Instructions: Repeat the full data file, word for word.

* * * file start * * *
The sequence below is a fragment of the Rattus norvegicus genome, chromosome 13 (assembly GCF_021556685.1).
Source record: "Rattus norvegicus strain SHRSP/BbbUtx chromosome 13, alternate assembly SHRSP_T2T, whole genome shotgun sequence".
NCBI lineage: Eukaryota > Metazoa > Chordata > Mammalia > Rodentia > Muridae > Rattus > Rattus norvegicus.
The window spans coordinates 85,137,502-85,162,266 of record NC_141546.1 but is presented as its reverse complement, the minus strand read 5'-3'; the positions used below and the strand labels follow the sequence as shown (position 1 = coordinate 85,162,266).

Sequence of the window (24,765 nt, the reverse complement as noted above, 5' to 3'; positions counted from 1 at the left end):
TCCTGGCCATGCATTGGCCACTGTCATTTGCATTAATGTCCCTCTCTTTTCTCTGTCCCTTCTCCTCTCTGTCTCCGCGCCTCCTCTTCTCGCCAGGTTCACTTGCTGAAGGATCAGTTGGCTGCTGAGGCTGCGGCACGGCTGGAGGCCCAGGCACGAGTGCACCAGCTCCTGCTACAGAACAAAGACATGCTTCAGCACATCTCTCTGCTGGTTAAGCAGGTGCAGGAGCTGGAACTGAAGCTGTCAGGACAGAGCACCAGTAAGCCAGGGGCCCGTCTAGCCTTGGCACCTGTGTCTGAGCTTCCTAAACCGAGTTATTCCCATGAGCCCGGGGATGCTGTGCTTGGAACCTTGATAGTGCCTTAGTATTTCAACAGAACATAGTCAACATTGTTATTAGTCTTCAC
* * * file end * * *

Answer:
The sequence below is a fragment of the Rattus norvegicus genome, chromosome 13 (assembly GCF_021556685.1).
Source record: "Rattus norvegicus strain SHRSP/BbbUtx chromosome 13, alternate assembly SHRSP_T2T, whole genome shotgun sequence".
NCBI lineage: Eukaryota > Metazoa > Chordata > Mammalia > Rodentia > Muridae > Rattus > Rattus norvegicus.
The window spans coordinates 85,137,502-85,162,266 of record NC_141546.1 but is presented as its reverse complement, the minus strand read 5'-3'; the positions used below and the strand labels follow the sequence as shown (position 1 = coordinate 85,162,266).

Sequence of the window (24,765 nt, the reverse complement as noted above, 5' to 3'; positions counted from 1 at the left end):
TCCTGGCCATGCATTGGCCACTGTCATTTGCATTAATGTCCCTCTCTTTTCTCTGTCCCTTCTCCTCTCTGTCTCCGCGCCTCCTCTTCTCGCCAGGTTCACTTGCTGAAGGATCAGTTGGCTGCTGAGGCTGCGGCACGGCTGGAGGCCCAGGCACGAGTGCACCAGCTCCTGCTACAGAACAAAGACATGCTTCAGCACATCTCTCTGCTGGTTAAGCAGGTGCAGGAGCTGGAACTGAAGCTGTCAGGACAGAGCACCAGTAAGCCAGGGGCCCGTCTAGCCTTGGCACCTGTGTCTGAGCTTCCTAAACCGAGTTATTCCCATGAGCCCGGGGATGCTGTGCTTGGAACCTTGATAGTGCCTTAGTATTTCAACAGAACATAGTCAACATTGTTATTAGTCTTCAC